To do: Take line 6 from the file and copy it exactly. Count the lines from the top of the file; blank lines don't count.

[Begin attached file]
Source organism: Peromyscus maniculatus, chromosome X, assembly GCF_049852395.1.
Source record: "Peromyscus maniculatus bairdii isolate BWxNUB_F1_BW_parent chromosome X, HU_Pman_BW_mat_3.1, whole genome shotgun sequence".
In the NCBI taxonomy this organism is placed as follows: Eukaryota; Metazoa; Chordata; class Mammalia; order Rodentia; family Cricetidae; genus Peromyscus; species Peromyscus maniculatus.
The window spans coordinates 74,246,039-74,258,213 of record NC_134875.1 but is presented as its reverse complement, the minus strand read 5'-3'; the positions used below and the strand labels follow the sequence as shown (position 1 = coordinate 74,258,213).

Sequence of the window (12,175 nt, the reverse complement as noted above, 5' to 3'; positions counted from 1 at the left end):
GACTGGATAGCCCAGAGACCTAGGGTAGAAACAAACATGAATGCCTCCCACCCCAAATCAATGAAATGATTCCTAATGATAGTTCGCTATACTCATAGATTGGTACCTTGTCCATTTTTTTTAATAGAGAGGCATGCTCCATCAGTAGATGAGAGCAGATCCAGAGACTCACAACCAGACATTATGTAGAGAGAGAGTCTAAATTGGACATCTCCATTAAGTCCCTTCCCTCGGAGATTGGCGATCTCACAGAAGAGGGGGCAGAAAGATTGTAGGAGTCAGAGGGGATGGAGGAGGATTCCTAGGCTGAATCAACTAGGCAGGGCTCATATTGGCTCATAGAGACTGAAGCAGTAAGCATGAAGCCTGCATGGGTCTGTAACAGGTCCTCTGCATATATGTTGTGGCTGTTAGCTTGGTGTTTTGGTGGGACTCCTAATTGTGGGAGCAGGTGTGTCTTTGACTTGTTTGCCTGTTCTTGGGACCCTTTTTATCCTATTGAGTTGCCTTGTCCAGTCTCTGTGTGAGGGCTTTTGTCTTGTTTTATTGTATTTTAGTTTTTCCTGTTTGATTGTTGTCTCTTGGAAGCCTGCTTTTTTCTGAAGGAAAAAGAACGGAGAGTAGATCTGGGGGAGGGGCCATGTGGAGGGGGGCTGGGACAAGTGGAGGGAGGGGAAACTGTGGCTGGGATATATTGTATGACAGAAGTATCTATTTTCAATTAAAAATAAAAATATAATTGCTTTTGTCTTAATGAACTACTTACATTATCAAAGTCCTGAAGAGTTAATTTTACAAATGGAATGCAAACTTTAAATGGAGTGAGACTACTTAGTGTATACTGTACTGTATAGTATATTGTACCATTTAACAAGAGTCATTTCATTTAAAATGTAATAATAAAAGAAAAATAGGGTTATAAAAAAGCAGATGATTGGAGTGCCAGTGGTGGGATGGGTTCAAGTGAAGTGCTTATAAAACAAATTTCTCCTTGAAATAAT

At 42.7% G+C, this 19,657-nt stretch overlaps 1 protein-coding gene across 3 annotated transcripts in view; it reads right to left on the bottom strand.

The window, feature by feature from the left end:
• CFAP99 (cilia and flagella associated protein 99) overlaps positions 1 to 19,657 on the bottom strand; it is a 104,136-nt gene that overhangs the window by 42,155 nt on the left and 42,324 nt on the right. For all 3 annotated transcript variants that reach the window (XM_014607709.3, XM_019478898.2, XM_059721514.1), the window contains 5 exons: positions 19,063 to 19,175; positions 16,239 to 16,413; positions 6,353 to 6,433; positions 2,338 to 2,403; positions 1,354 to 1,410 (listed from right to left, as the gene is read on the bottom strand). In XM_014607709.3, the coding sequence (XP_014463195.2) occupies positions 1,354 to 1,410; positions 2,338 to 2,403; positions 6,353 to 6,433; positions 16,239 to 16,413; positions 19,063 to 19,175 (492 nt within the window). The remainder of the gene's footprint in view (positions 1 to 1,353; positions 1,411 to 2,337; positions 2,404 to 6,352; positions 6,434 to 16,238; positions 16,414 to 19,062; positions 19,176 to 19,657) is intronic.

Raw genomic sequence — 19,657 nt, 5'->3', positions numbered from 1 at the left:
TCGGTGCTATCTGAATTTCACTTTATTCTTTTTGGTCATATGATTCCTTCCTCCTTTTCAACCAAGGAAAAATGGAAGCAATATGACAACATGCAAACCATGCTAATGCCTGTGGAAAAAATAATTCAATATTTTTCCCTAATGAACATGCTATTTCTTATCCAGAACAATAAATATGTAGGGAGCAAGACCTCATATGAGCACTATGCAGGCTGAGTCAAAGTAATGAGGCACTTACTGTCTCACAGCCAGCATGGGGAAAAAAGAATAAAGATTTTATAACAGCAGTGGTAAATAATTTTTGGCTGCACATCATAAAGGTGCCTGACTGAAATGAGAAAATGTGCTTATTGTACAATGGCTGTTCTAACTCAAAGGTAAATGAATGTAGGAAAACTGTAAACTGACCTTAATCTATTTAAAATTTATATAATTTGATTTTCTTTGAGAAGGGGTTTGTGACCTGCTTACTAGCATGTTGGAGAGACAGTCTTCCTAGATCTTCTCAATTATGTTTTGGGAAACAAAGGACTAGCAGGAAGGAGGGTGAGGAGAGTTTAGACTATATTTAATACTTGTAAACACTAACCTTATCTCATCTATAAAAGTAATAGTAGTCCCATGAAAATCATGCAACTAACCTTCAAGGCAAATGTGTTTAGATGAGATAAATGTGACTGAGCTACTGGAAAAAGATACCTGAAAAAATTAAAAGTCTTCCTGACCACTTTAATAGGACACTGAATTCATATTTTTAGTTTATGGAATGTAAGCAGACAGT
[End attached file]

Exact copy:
GACTGGATAGCCCAGAGACCTAGGGTAGAAACAAACATGAATGCCTCCCACCCCAAATCAATGAAATGATTCCTAATGATAGTTCGCTATACTCATAGATTGGTACCTTGTCCATTTTTTTTAATAGAGAGGCATGCTCCATCAGTAGATGAGAGCAGATCCAGAGACTCACAACCAGACATTATGTAGAGAGAGAGTCTAAATTGGACATCTCCATTAAGTCCCTTCCCTCGGAGATTGGCGATCTCACAGAAGAGGGGGCAGAAAGATTGTAGGAGTCAGAGGGGATGGAGGAGGATTCCTAGGCTGAATCAACTAGGCAGGGCTCATATTGGCTCATAGAGACTGAAGCAGTAAGCATGAAGCCTGCATGGGTCTGTAACAGGTCCTCTGCATATATGTTGTGGCTGTTAGCTTGGTGTTTTGGTGGGACTCCTAATTGTGGGAGCAGGTGTGTCTTTGACTTGTTTGCCTGTTCTTGGGACCCTTTTTATCCTATTGAGTTGCCTTGTCCAGTCTCTGTGTGAGGGCTTTTGTCTTGTTTTATTGTATTTTAGTTTTTCCTGTTTGATTGTTGTCTCTTGGAAGCCTGCTTTTTTCTGAAGGAAAAAGAACGGAGAGTAGATCTGGGGGAGGGGCCATGTGGAGGGGGGCTGGGACAAGTGGAGGGAGGGGAAACTGTGGCTGGGATATATTGTATGACAGAAGTATCTATTTTCAATTAAAAATAAAAATATAATTGCTTTTGTCTTAATGAACTACTTACATTATCAAAGTCCTGAAGAGTTAATTTTACAAATGGAATGCAAACTTTAAATGGAGTGAGACTACTTAGTGTATACTGTACTGTATAGTATATTGTACCATTTAACAAGAGTCATTTCATTTAAAATGTAATAATAAAAGAAAAATAGGGTTATAAAAAAGCAGATGATTGGAGTGCCAGTGGTGGGATGGGTTCAAGTGAAGTGCTTATAAAACAAATTTCTCCTTGAAATAAT